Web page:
It took 10 gold heading buckles to win the inaugural BFI Legends Roping, and Speed Williams and Matt Sherwood were the over-40 guys who brought their best game to the world-famous Lazy E Arena on April 1 to get it done. Eight-time champ of the world Williams, 54, headed for two-time world heading titlist Sherwood, 52, as one of 34 teams entered that treated the crowd to a sweet real-time walk down memory lane.
“Are you kidding me, I won $20,000 for roping with Speed Williams?” Sherwood grinned at roping’s end. “I’ve never run a steer with the best header in the world ever to live. To be able to keep my composure and do my job is very rewarding to me personally. What a fun situation to find myself in.”
Speed’s first-round draft picks for the BFI Legends Roping were his partner in eight-gold-buckle crime, Rich Skelton, and seven-time champ, Clay Cooper.
Williams and Sherwood won $40,000, Texas Saddlery Briefcases, Gist Buckles, YETI Roadies, Justin Boots, Cactus Ropes and HATPACS for winning the inaugural BFI Legends Roping.
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“I called Clay and asked him if he was coming to rope with me,” said Williams, who lives in Comanche, Texas. “He said he wasn’t coming. I said, ‘What? It’s the Legends Roping. They can’t have it without you and Jake (Barnes). That’s just not right.’ But they’d already booked a roping school.”
Then came the timely text.
“I texted Speed and said, ‘Hey, do you want to rope at the BFI and the Legends Roping?’ Sherwood said. “He texted me back and said, ‘Clay’s not coming, so I’ll rope with you in the Legends. But I’ve already got one in the BFI.”
Williams doesn’t just “have one” in today’s BFI—he’s heading for Speed and Jennifer’s baby boy and 15-year-old son, Gabe, thanks to the Legends Roping luring him to the Lazy E.
“There was no way around it if I came and roped in this Legends roping,” Speed smiled. “So at dinner that night, I said, ‘Buddy, they’re having an over-40 Legends Roping at the BFI this year.’ His eyes lit up. He said, ‘Does that mean we’re going to rope in the BFI, Dad?’ I said, ‘It sounds like it, buddy.’
“What I was really concerned about was whether or not my body was going to stay healthy for all the practice getting ready to come here, because my son is worse than Rich. Back in the day, I could go to Rich’s house, run 40 or 50 and leave. I’m all day doing lessons, and my son wants to rope all day and all night. About a month ago, I got some big, stout, hard-running steers, so we could prepare. My son is truly excited to rope in the BFI. I’m about worn out.”
What a wonderful reunion the BFI Legends roping was. Rounding out the top four teams were Jeff Hilton and Zane Bruce, Tyler Magnus and double-dipping Bruce, and Tee Woolman and Walt Woodard.
Speed Williams and Matt Sherwood roped five steers in 40.9 seconds to take the 2022 BFI Legends title.
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“I’ve seen guys here that I haven’t seen in a long time,” Speed said. “We got to visit and shake a lot of hands with a lot of guys we haven’t gotten to see. Getting to see peers you haven’t seen in a lot of years is pretty cool. And it’s been a long time since I’ve stood on stage for winning something. So that’s kind of special.”
“I love the concept of the BFI Legends Roping,” added Sherwood, who’s heading for Utah’s Kycen Winn in the 2022 BFI. “I got to see a lot of people here that I haven’t seen in quite a while, like Kevin Stewart, Chris Lawson and George Aros. It was so great to see so many of these people I haven’t seen rope in a long time.”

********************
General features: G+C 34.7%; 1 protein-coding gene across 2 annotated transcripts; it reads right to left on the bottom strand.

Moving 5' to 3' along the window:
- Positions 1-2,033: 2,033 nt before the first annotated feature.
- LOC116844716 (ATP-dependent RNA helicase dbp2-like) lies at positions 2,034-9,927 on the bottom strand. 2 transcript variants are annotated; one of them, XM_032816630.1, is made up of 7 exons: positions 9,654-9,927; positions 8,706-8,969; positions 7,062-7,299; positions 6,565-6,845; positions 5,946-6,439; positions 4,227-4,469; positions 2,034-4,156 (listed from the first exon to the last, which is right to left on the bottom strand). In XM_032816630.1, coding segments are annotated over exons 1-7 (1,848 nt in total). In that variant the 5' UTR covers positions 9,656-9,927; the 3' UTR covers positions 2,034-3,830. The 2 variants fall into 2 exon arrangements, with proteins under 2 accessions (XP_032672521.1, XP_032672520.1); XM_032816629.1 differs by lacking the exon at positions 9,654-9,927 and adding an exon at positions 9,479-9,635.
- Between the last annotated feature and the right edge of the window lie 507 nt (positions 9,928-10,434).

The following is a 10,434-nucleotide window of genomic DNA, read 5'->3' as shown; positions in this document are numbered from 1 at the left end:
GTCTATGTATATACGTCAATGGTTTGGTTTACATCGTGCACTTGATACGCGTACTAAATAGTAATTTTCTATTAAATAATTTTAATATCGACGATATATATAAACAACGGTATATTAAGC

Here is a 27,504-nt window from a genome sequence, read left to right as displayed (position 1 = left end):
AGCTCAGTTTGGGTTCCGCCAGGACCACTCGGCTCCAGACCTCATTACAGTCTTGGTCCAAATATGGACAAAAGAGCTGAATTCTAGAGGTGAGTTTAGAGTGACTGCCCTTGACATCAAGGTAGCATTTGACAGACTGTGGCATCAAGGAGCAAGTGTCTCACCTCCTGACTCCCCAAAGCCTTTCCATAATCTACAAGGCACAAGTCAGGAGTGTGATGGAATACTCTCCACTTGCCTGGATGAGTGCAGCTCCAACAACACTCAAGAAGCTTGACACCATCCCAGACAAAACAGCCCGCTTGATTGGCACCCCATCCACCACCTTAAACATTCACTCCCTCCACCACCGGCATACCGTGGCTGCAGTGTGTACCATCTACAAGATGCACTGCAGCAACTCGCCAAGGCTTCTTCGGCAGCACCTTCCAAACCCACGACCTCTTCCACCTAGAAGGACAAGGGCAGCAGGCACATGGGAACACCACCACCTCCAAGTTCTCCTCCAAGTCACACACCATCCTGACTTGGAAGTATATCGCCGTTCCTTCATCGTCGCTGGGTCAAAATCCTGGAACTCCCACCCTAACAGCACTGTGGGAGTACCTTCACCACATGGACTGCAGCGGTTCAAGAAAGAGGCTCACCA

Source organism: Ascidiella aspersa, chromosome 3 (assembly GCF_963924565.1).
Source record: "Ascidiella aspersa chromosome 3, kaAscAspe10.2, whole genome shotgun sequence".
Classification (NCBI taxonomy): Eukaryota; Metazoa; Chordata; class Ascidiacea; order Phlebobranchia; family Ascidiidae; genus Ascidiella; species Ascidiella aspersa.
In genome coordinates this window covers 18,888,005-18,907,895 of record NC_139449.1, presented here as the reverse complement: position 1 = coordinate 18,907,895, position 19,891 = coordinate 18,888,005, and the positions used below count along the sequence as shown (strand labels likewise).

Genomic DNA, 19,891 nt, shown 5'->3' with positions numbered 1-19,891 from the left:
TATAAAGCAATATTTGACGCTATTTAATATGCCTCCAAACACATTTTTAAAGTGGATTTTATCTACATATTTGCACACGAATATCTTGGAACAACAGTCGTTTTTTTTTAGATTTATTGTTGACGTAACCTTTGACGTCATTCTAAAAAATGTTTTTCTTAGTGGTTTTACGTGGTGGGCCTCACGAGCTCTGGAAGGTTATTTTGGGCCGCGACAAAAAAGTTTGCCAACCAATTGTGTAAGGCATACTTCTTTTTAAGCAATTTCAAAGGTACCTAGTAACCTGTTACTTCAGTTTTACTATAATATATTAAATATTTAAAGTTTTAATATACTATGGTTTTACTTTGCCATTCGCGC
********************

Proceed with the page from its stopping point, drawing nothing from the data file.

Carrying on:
Speed rode a 9-year-old he calls Green Light that he bought from Dustin Egusquiza, in part because he was a little bit green to be going out on the rodeo road.
“He’s kind of special, and has some personality to him,” said Williams, who noted that his name is because daughter Hali has a horse they call Red Light, who has some similar traits. “He’s a little bit like Viper (Speed’s rodeo-career signature horse), because he’s so broke. I’m kind of excited about him.”
Sherwood rode a 7-year-old mare he raised that his family calls Cory.
“She’s out of a mare that went blind as a baby,” Sherwood said. “I gave the mare to a buddy of mine in Utah, and Cory is her first colt. Cory got her name because whenever we were breaking her, my boy was riding her around without a tie-down. And it was right after Cory Petska won the world (in 2017) with no tie-down.”
Williams has won the BFI with Skelton three times, in 1998, 2001 and 2002. His favorite memory is winning it the first time. The worst was the year he was sick as three dogs on BFI day.
What sets the BFI apart from all the rest of the ropings in the world?
“Horsemanship,” Speed said. “There are a lot of guys who can rope now. This roping separates the guys who can ride and control a horse, and set the run up for their heelers.
“My best advice to headers at their first BFI is when you think you’ve seen ’em enough, hold your horse in there just a little longer. And the bottom line is, the BFI is a marathon.”
“The BFI has just gotten bigger and bigger,” Sherwood said. “BFI Week now has something for everybody—the youth, the old guys, the best guys in the world, the girls—and it pays so good.
“I think the Lazy E is a great place to have BFI Week. Reno’s so far for the guys in the Southeast, but almost everyone can get here in 20 hours or less. This facility is amazing, and with this big arena, the BFI is back to a longer barrier. I think this is a phenomenal place for this phenomenal event.”